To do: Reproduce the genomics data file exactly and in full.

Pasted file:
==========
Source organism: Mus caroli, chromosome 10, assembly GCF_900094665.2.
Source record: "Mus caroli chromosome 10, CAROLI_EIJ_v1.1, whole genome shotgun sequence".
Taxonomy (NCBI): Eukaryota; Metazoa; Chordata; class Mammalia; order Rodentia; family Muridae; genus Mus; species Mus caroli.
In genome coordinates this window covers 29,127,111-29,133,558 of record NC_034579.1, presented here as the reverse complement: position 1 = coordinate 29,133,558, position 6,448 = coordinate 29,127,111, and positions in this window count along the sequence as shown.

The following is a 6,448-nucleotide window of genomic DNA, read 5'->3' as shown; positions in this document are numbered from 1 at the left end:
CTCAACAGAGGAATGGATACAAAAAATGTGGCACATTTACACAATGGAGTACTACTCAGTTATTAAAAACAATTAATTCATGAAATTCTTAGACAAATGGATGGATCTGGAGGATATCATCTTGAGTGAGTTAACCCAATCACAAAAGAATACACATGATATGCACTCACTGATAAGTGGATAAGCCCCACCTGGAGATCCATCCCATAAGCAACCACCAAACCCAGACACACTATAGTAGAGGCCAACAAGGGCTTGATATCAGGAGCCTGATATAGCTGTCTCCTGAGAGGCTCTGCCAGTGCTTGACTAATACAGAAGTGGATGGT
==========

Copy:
Source organism: Mus caroli, chromosome 10, assembly GCF_900094665.2.
Source record: "Mus caroli chromosome 10, CAROLI_EIJ_v1.1, whole genome shotgun sequence".
Taxonomy (NCBI): Eukaryota; Metazoa; Chordata; class Mammalia; order Rodentia; family Muridae; genus Mus; species Mus caroli.
In genome coordinates this window covers 29,127,111-29,133,558 of record NC_034579.1, presented here as the reverse complement: position 1 = coordinate 29,133,558, position 6,448 = coordinate 29,127,111, and positions in this window count along the sequence as shown.

The following is a 6,448-nucleotide window of genomic DNA, read 5'->3' as shown; positions in this document are numbered from 1 at the left end:
CTCAACAGAGGAATGGATACAAAAAATGTGGCACATTTACACAATGGAGTACTACTCAGTTATTAAAAACAATTAATTCATGAAATTCTTAGACAAATGGATGGATCTGGAGGATATCATCTTGAGTGAGTTAACCCAATCACAAAAGAATACACATGATATGCACTCACTGATAAGTGGATAAGCCCCACCTGGAGATCCATCCCATAAGCAACCACCAAACCCAGACACACTATAGTAGAGGCCAACAAGGGCTTGATATCAGGAGCCTGATATAGCTGTCTCCTGAGAGGCTCTGCCAGTGCTTGACTAATACAGAAGTGGATGGT